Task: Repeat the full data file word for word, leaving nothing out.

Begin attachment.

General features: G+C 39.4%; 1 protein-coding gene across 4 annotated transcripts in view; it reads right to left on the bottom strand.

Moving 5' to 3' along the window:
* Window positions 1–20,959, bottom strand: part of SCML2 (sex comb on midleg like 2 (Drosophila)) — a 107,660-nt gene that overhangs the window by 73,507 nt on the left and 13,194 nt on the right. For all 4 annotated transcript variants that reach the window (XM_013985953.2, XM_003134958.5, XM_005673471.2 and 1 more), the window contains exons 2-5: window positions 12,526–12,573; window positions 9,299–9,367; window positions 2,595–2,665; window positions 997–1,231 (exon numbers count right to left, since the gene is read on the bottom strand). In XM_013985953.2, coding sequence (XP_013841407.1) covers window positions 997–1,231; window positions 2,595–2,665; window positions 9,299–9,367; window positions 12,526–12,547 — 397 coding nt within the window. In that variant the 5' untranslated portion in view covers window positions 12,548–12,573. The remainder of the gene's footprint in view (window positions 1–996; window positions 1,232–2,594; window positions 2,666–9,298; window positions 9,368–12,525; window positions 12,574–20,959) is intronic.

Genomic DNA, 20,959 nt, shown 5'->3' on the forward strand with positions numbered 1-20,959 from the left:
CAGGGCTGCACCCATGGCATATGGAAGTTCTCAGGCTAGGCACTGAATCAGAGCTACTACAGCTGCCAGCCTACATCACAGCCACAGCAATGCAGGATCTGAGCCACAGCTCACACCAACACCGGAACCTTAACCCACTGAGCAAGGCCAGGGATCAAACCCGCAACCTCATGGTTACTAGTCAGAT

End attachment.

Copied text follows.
General features: G+C 39.4%; 1 protein-coding gene across 4 annotated transcripts in view; it reads right to left on the bottom strand.

Moving 5' to 3' along the window:
* Window positions 1–20,959, bottom strand: part of SCML2 (sex comb on midleg like 2 (Drosophila)) — a 107,660-nt gene that overhangs the window by 73,507 nt on the left and 13,194 nt on the right. For all 4 annotated transcript variants that reach the window (XM_013985953.2, XM_003134958.5, XM_005673471.2 and 1 more), the window contains exons 2-5: window positions 12,526–12,573; window positions 9,299–9,367; window positions 2,595–2,665; window positions 997–1,231 (exon numbers count right to left, since the gene is read on the bottom strand). In XM_013985953.2, coding sequence (XP_013841407.1) covers window positions 997–1,231; window positions 2,595–2,665; window positions 9,299–9,367; window positions 12,526–12,547 — 397 coding nt within the window. In that variant the 5' untranslated portion in view covers window positions 12,548–12,573. The remainder of the gene's footprint in view (window positions 1–996; window positions 1,232–2,594; window positions 2,666–9,298; window positions 9,368–12,525; window positions 12,574–20,959) is intronic.

Genomic DNA, 20,959 nt, shown 5'->3' on the forward strand with positions numbered 1-20,959 from the left:
CAGGGCTGCACCCATGGCATATGGAAGTTCTCAGGCTAGGCACTGAATCAGAGCTACTACAGCTGCCAGCCTACATCACAGCCACAGCAATGCAGGATCTGAGCCACAGCTCACACCAACACCGGAACCTTAACCCACTGAGCAAGGCCAGGGATCAAACCCGCAACCTCATGGTTACTAGTCAGAT